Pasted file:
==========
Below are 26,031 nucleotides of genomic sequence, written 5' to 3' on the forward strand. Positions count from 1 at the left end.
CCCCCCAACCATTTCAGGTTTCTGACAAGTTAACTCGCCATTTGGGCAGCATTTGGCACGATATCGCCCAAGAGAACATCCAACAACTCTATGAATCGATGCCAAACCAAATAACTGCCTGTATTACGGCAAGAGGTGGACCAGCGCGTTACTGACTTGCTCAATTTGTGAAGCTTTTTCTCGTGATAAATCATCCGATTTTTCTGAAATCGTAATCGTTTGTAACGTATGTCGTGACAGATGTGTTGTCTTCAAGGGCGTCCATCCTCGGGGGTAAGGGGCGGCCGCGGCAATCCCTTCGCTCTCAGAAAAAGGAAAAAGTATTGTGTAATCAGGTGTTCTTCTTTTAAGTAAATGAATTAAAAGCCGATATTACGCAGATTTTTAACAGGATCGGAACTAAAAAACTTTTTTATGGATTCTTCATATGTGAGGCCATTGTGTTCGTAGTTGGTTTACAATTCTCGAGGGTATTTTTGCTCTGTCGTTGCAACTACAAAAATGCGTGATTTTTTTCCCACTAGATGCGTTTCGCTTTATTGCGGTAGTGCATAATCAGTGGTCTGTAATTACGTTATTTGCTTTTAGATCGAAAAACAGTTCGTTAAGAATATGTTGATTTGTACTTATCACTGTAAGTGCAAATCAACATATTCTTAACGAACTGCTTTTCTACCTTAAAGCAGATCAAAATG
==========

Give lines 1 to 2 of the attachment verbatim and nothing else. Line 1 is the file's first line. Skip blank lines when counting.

Below are 26,031 nucleotides of genomic sequence, written 5' to 3' on the forward strand. Positions count from 1 at the left end.
CCCCCCAACCATTTCAGGTTTCTGACAAGTTAACTCGCCATTTGGGCAGCATTTGGCACGATATCGCCCAAGAGAACATCCAACAACTCTATGAATCGATGCCAAACCAAATAACTGCCTGTATTACGGCAAGAGGTGGACCAGCGCGTTACTGACTTGCTCAATTTGTGAAGCTTTTTCTCGTGATAAATCATCCGATTTTTCTGAAATCGTAATCGTTTGTAACGTATGTCGTGACAGATGTGTTGTCTTCAAGGGCGTCCATCCTCGGGGGTAAGGGGCGGCCGCGGCAATCCCTTCGCTCTCAGAAAAAGGAAAAAGTATTGTGTAATCAGGTGTTCTTCTTTTAAGTAAATGAATTAAAAGCCGATATTACGCAGATTTTTAACAGGATCGGAACTAAAAAACTTTTTTATGGATTCTTCATATGTGAGGCCATTGTGTTCGTAGTTGGTTTACAATTCTCGAGGGTATTTTTGCTCTGTCGTTGCAACTACAAAAATGCGTGATTTTTTTCCCACTAGATGCGTTTCGCTTTATTGCGGTAGTGCATAATCAGTGGTCTGTAATTACGTTATTTGCTTTTAGATCGAAAAACAGTTCGTTAAGAATATGTTGATTTGTACTTATCACTGTAAGTGCAAATCAACATATTCTTAACGAACTGCTTTTCTACCTTAAAGCAGATCAAAATG